As the Zika virus rages through South and Central America, probably causing women to give birth to babies with abnormally small heads, few people understand that the virus has its origins in Africa. And even fewer realize that the man who originally discovered the virus 70 years ago, Alexander John Haddow, has a Frederick and a Fort Detrick connection.
Sadly, relatively little research has been done since the Zika virus was discovered in 1947 by Haddow, says his grandson, Andrew D. Haddow, a researcher who followed his ancestor’s footpath and now works in the virology division at the U.S. Army Medical Research Institute of Infectious Diseases at Fort Detrick.
Haddow said he is hoping his grandfather’s pioneering work from back then will inspire lifesaving research today.
“One of the problems with this virus right now is that we honestly don’t know a lot,” Andrew Haddow said Tuesday.
Scientists do know that the Zika virus spreads via mosquitoes that bite humans. In fact it spreads via the Aedes africanus mosquito, which the elder Haddow was researching in a small forest barely a square mile in size in Uganda — the Zika forest. Indeed the Aedes africanus tends to live where it can bite plenty of monkeys. In 1947, one of Haddow’s test subjects, a rhesus monkey, was bitten by a mosquito in the forest and developed a fever. The virus Haddow and his colleagues discovered in that infected monkey was named “Zika,” for the Ugandan forest.
Raised on research
When he was growing up, Andrew Haddow’s bedtime stories were filled with his grandfather’s adventures through Uganda and his father’s childhood days there.
“I knew from the time that I was like 3, 4, that I wanted to be a researcher,” Andrew D. Haddow said.
Despite knowing his career path, he didn’t find his true calling until he enrolled in a program at the London School of Hygiene and Tropical Medicine, the same school that gave his grandfather medals and awards for his research.
At the London school, something clicked.
“It was just like that, instantly,” he said. “Everything came together.”
Andrew D. Haddow dove into the scientific study of insects and arboviruses, which are viruses transmitted by certain kinds of insects.
He went to the University of Texas’ Institute for Human Infections and Immunity in Galveston, where he made a serendipitous discovery — a sample of Zika virus from his grandfather’s lab.
The sample had been untouched for decades.
“I thought somebody would have worked on it since then,” he said.
Picking up the torch
In a storage room inside a USAMRIID lab labeled “Insectary,” the temperature is set to about 28 degrees Celsius, or 82 degrees Fahrenheit.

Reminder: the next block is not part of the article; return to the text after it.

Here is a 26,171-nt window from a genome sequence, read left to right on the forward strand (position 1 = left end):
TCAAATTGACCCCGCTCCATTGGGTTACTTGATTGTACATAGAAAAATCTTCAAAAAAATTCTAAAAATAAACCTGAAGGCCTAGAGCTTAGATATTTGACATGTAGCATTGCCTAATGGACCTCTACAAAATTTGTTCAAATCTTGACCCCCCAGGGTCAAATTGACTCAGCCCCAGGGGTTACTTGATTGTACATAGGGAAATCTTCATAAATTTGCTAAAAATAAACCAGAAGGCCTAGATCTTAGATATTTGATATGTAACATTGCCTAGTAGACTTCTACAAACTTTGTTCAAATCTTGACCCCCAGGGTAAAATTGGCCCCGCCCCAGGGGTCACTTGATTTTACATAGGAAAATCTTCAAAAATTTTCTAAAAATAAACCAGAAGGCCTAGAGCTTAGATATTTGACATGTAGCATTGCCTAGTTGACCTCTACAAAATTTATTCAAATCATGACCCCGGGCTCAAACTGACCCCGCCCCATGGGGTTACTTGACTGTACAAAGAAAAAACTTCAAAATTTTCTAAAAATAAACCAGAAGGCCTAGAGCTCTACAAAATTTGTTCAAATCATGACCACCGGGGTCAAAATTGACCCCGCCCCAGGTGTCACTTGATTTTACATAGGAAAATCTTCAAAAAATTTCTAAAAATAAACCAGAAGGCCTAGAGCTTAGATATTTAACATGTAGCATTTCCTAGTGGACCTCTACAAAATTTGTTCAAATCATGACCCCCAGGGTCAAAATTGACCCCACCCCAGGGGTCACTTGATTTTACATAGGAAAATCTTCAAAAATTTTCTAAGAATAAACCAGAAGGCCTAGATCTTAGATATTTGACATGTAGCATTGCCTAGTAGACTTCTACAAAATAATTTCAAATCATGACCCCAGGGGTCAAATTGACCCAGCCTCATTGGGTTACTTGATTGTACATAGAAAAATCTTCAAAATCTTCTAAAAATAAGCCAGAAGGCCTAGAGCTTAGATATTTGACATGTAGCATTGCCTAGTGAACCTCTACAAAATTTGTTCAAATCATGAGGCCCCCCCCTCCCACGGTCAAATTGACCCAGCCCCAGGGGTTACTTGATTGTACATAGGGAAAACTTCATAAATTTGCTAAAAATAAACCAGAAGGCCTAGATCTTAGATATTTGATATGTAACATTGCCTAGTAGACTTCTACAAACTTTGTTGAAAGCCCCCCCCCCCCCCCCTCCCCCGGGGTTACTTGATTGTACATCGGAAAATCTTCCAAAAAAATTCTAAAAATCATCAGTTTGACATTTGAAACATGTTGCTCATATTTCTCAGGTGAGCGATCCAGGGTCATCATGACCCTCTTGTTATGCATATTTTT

The humidity in the room is 90 percent — stifling compared with a Mid-Atlantic winter, but perfect for swamp-loving mosquitoes.
Plastic tubs labeled “Aedes aegypti” and “Aedes albopictus,” mosquito species known for their ability to spread yellow fever and dengue fever, appear to be filled with tiny black specks. The specks are young mosquitoes, which Andrew D. Haddow and others at USAMRIID maintain in case they’re needed for research.
Andrew D. Haddow and others believe the species spreading the Zika virus in the current outbreak are Aedes egypti and Aedes albopictus. They published those findings in 2012, marking a discovery of his own.
In the 2012 publication, they warned that Zika would likely be “greatly misdiagnosed and underreported” because of the disease’s similarities to the symptoms of other tropical infectious diseases.
Though health officials in the Americas have been increasingly vigilant of Zika cases during the current outbreak, the virus can be tricky to detect in humans.
Measuring the outbreak
According to the World Health Organization, as many as 4 million people could be infected with the Zika virus by the end of 2016.
Zika cases have been confirmed in Barbados, Colombia, Ecuador, Guatemala, Honduras, Mexico and the U.S. Virgin Islands, among many other countries. A handful of Americans traveling back to the U.S. from infected areas have been diagnosed with the disease, including one case in Virginia.
The organization has declared the Zika outbreak a global public health emergency, requiring a global response.
The organization’s Emergency Committee has not found justification to restrict travel or trade to prevent the spread of the disease, but does recommend controlling mosquito populations and preventing at-risk people from getting mosquito bites.
There is currently no vaccine for the Zika virus.
USAMRIID will play a supporting role in the U.S. response to the Zika outbreak, while the National Institutes of Health and Centers for Disease Control and Prevention will generally direct research efforts.
According to a spokeswoman, the Naval Medical Research Center Biological Defense Research Directorate at Fort Detrick has “no direct funded efforts” in Zika research.
The National Institute of Allergy and Infectious Diseases Integrated Facility at Fort Detrick also does not currently have plans to work with Zika.
However, researchers at the institute’s Vaccine Research Center in Bethesda are involved with research on the Zika virus.
The disease may be connected to microcephaly, or abnormally small head size, in babies born to pregnant women infected with the disease, according to the CDC.
But a link between an increase of microcephaly cases and Zika cases in Brazil has not been confirmed, according to a Jan. 13 commentary on the virus from Anthony S. Fauci, head of the National Institute of Allergy and Infectious Diseases.
“It is critically important to confirm or dispel a causal link between Zika infection of pregnant women and the occurrence of microcephaly by doing intensive investigative research,” the commentary stated.
While USAMRIID awaits its marching orders, Andrew D. Haddow and his fellow researchers will continue the work they’ve done in the arena of emerging arboviruses.
“We’re trying to figure out what is going to be the next Zika,” he said.